Richard Freedman observed: I had a thought, during the Fall 1995 staging of The Sorcerer at MIT, that these characters should dump their tea into a handy pair of potted vines. Off-stage strings would be pulled, and the two vines would, in the words of Flanders and Swann (which inspired this vision) "touch tendrils, smile, and fall in love". That is, the two vines would intertwine. Alas, too many other emergencies had to be dealt with, and we were unable to implement this idea.
Harriet Meyer asked: Would any S'netters involved in the recent Hyde Park production care to share the director's specific reasons for the 1920s setting? What little I've heard is very interesting. (As mentioned, the class theme was put across well in this production.) Gwen Aubrey replied: The specific reason for the setting of the 1920's is that it was the end of the mental separation between city and country. After the 20's, newsreels and radio made the gulf much smaller. Even if Cyril the Slack-jawed had never been to London, he'd seen the newsreels of the Prince of Wales. The mis-matches were clearly defined between "City" people and "Country" people. One of our city boys was mismatched with the village matron, to great comic visual effect. One of the flappers mis-matched with the village idiot. The director wanted to emphasize the gulf between the two types, otherwise the mis-matching would not work, and the re-matching would make no sense. There was an attempt, throughout the first act, to have each group as scandalized as possible by the other group. And regarding accents, during the "Eh, but I du loike you", the country people largely had modified Cornish/Scottish accents, while the city folk degenerated into Cockney.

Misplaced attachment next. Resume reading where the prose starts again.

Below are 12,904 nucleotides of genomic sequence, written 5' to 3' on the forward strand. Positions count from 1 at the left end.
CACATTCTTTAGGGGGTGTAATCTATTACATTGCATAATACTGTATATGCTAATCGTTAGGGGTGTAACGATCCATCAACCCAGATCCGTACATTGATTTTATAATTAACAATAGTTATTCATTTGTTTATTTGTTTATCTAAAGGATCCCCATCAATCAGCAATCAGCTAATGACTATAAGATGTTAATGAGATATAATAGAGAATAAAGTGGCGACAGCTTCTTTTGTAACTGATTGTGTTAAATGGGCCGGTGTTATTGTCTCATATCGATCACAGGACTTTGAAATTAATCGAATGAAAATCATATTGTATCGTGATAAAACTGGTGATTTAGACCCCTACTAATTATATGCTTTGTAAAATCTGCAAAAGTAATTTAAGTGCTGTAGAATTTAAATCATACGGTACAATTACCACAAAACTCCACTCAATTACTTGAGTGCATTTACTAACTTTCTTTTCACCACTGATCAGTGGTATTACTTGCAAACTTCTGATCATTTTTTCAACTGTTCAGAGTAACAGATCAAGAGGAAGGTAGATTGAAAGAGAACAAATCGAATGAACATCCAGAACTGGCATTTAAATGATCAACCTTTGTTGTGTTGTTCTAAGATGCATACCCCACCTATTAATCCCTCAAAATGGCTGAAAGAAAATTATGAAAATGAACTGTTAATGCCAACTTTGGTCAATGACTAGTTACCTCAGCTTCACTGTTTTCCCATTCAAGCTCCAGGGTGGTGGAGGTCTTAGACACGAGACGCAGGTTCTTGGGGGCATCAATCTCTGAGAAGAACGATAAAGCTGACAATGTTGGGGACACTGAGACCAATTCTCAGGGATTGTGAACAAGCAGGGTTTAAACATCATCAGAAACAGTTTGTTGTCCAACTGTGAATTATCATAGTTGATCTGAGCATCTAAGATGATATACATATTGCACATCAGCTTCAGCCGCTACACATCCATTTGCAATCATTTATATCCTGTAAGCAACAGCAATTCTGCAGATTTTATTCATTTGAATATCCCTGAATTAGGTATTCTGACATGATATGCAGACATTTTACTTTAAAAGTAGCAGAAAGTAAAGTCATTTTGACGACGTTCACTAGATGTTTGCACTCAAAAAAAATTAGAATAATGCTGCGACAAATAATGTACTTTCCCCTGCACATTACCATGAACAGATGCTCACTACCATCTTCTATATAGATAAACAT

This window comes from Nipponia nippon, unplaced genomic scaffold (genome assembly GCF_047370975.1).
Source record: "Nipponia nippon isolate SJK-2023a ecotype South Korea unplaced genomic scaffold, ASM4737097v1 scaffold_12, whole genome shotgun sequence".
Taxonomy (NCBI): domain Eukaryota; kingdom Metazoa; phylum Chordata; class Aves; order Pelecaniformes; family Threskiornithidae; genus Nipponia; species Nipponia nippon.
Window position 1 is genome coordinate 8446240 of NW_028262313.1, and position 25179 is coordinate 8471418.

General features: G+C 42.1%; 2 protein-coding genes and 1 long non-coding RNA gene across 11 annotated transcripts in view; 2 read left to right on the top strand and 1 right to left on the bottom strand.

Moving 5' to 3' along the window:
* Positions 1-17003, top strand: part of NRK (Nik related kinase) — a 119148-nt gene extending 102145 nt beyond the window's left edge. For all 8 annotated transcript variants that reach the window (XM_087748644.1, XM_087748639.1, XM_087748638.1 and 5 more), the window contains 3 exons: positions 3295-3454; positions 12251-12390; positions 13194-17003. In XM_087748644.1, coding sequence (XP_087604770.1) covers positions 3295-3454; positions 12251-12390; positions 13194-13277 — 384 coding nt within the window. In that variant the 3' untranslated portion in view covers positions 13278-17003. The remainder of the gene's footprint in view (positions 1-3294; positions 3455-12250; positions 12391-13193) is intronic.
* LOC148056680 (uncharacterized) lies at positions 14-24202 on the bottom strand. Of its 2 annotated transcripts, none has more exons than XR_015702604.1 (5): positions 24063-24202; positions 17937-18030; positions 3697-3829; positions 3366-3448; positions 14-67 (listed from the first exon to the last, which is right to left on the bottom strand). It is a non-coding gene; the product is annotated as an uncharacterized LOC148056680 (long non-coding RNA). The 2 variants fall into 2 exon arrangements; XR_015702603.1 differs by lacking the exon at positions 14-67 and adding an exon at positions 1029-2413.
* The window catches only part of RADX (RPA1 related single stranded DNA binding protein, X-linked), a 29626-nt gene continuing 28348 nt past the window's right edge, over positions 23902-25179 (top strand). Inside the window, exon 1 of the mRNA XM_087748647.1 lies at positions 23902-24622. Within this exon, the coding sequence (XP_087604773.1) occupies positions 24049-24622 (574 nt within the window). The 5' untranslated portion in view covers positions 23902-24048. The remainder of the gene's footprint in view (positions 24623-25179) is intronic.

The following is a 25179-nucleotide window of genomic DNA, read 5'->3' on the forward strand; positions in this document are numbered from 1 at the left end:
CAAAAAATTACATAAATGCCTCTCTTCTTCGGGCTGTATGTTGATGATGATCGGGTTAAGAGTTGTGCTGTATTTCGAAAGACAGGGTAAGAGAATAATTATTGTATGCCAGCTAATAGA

Page Created 16 August, 2011